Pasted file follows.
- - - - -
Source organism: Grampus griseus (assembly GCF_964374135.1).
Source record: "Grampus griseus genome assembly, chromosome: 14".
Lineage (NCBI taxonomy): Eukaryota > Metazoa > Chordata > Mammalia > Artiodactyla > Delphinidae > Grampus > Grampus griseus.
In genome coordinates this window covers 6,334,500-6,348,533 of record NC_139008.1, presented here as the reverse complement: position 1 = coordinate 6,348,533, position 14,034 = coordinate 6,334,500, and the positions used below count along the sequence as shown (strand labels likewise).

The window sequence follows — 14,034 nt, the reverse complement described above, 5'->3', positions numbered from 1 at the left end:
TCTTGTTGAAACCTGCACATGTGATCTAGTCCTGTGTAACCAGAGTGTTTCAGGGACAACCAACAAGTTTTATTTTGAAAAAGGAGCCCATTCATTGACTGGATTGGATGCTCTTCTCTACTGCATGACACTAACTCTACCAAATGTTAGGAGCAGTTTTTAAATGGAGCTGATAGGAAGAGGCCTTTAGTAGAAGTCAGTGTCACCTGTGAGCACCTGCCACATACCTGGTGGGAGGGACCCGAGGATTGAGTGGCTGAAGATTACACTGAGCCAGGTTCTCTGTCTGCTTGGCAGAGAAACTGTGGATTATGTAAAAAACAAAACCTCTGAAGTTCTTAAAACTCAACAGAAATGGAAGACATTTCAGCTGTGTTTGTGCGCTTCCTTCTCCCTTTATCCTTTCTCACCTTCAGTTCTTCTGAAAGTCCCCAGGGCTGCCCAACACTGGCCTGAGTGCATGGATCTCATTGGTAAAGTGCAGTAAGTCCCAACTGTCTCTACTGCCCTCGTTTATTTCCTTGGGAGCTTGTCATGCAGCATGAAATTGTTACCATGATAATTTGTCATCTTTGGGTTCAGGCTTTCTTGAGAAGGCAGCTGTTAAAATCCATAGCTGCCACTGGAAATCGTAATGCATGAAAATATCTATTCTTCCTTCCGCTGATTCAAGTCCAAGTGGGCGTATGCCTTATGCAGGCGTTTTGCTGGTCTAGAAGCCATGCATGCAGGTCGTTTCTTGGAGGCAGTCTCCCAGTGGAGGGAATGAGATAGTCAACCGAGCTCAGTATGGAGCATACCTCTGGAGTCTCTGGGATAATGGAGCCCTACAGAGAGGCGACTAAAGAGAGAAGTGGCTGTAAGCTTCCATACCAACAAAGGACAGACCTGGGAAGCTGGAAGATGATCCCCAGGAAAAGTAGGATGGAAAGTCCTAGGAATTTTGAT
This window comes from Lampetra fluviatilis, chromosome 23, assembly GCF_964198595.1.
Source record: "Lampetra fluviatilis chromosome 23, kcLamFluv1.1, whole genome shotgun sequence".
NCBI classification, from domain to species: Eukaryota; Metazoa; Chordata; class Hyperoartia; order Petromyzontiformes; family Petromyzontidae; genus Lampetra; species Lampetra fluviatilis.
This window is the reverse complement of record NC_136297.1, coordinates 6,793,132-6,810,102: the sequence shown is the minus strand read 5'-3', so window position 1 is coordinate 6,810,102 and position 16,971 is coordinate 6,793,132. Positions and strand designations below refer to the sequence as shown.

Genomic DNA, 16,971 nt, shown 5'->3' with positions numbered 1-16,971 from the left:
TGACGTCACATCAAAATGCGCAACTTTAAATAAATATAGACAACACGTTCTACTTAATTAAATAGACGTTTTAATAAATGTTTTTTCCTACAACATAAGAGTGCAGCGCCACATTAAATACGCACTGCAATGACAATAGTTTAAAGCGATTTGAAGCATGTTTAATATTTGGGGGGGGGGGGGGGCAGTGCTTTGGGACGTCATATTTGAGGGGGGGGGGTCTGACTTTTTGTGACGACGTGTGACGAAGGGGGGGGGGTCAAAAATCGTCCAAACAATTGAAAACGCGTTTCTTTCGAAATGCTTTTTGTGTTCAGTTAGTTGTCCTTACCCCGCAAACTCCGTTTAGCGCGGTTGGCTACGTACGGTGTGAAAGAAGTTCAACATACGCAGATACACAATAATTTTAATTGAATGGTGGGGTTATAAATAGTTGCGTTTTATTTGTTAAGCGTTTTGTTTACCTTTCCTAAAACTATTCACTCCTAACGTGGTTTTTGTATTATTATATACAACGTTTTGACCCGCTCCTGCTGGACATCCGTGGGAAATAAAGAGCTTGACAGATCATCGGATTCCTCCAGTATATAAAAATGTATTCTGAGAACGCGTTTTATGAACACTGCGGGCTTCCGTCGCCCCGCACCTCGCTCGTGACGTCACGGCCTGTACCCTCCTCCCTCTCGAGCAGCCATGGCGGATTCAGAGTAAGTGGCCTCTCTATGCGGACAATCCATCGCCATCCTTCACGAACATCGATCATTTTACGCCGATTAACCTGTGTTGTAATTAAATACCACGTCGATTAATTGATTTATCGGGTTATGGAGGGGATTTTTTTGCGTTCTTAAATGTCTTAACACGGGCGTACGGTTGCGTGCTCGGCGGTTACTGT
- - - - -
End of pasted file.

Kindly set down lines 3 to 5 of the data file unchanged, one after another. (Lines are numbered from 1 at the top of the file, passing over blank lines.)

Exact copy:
Lineage (NCBI taxonomy): Eukaryota > Metazoa > Chordata > Mammalia > Artiodactyla > Delphinidae > Grampus > Grampus griseus.
In genome coordinates this window covers 6,334,500-6,348,533 of record NC_139008.1, presented here as the reverse complement: position 1 = coordinate 6,348,533, position 14,034 = coordinate 6,334,500, and the positions used below count along the sequence as shown (strand labels likewise).

The window sequence follows — 14,034 nt, the reverse complement described above, 5'->3', positions numbered from 1 at the left end: